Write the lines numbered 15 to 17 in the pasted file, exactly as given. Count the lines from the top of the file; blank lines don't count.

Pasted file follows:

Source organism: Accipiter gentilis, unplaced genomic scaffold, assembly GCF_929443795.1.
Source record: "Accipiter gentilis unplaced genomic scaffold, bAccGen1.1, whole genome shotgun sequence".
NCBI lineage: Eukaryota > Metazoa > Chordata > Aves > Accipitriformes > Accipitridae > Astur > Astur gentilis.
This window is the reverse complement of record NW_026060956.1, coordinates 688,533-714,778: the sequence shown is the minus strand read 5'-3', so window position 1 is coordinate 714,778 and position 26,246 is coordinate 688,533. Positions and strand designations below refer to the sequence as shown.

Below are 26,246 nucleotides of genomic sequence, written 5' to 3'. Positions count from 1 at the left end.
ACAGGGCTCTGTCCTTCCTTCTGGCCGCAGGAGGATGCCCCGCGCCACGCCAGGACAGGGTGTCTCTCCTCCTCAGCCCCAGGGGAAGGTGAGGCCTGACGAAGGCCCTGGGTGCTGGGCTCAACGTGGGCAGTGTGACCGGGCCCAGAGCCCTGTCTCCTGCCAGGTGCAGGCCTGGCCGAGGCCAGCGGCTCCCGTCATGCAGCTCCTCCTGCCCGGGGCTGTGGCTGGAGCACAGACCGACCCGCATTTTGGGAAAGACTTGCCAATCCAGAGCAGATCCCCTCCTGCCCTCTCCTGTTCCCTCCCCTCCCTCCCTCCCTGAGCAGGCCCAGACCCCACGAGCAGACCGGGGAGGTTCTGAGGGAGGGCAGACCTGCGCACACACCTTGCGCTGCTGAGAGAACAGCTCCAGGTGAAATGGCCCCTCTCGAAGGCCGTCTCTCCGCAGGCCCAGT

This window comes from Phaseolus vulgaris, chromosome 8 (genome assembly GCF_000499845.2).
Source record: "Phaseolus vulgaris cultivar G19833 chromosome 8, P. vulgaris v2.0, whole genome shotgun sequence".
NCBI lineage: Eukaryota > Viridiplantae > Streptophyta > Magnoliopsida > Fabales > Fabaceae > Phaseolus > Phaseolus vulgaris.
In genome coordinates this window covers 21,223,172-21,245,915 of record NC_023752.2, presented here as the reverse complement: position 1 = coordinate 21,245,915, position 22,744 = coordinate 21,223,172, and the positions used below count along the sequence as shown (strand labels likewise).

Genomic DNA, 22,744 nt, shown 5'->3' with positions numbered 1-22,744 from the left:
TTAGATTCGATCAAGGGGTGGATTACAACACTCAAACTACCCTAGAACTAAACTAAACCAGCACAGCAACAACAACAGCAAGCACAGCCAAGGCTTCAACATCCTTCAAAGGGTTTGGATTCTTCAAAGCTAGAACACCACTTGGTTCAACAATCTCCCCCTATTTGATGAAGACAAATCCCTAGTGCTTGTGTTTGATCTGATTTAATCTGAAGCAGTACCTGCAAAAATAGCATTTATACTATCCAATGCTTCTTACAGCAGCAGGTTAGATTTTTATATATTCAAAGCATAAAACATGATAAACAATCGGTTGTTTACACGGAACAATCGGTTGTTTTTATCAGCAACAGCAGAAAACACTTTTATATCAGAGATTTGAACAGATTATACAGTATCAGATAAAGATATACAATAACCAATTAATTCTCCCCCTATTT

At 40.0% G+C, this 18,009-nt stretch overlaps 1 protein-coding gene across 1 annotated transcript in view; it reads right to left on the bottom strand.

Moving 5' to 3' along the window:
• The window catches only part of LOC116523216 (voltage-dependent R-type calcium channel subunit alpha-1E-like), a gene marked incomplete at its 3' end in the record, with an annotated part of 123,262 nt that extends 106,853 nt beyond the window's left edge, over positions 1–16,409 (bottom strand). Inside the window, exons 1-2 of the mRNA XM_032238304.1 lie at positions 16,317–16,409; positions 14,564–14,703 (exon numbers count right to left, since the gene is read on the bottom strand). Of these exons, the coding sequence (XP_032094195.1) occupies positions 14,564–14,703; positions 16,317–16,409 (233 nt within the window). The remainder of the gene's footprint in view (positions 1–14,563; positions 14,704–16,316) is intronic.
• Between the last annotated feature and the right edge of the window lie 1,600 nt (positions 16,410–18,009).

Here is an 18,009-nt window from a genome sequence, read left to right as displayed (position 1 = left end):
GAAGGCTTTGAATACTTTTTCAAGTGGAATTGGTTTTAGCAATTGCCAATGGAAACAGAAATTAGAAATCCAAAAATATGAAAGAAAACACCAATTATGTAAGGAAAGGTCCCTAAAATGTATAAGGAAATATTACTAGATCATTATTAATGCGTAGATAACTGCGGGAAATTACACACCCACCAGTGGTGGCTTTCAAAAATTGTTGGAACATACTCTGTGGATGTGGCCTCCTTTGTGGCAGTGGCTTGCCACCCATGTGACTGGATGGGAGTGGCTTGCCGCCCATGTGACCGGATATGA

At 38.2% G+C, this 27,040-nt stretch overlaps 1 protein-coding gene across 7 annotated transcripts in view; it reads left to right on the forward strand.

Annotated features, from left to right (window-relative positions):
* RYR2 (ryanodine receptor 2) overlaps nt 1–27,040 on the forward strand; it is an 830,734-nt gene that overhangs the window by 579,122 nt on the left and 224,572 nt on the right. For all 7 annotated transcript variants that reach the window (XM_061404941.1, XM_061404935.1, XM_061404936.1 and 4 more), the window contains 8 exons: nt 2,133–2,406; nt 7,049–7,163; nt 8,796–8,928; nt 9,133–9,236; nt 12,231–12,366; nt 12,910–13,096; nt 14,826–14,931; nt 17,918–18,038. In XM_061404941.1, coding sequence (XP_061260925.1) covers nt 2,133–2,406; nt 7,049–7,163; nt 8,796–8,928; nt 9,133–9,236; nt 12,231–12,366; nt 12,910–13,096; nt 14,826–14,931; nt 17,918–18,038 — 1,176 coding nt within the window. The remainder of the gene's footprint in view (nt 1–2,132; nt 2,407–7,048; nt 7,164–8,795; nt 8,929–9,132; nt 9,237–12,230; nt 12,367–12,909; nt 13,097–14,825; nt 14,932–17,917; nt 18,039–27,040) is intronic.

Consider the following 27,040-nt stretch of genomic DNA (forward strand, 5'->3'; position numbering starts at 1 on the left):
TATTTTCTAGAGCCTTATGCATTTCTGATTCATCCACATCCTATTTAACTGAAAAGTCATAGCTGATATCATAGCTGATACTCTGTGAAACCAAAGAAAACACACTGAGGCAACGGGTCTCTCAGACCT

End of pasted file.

• The window catches only part of LOC116523216 (voltage-dependent R-type calcium channel subunit alpha-1E-like), a gene marked incomplete at its 3' end in the record, with an annotated part of 123,262 nt that extends 106,853 nt beyond the window's left edge, over positions 1–16,409 (bottom strand). Inside the window, exons 1-2 of the mRNA XM_032238304.1 lie at positions 16,317–16,409; positions 14,564–14,703 (exon numbers count right to left, since the gene is read on the bottom strand). Of these exons, the coding sequence (XP_032094195.1) occupies positions 14,564–14,703; positions 16,317–16,409 (233 nt within the window). The remainder of the gene's footprint in view (positions 1–14,563; positions 14,704–16,316) is intronic.
• Between the last annotated feature and the right edge of the window lie 1,600 nt (positions 16,410–18,009).

Here is an 18,009-nt window from a genome sequence, read left to right as displayed (position 1 = left end):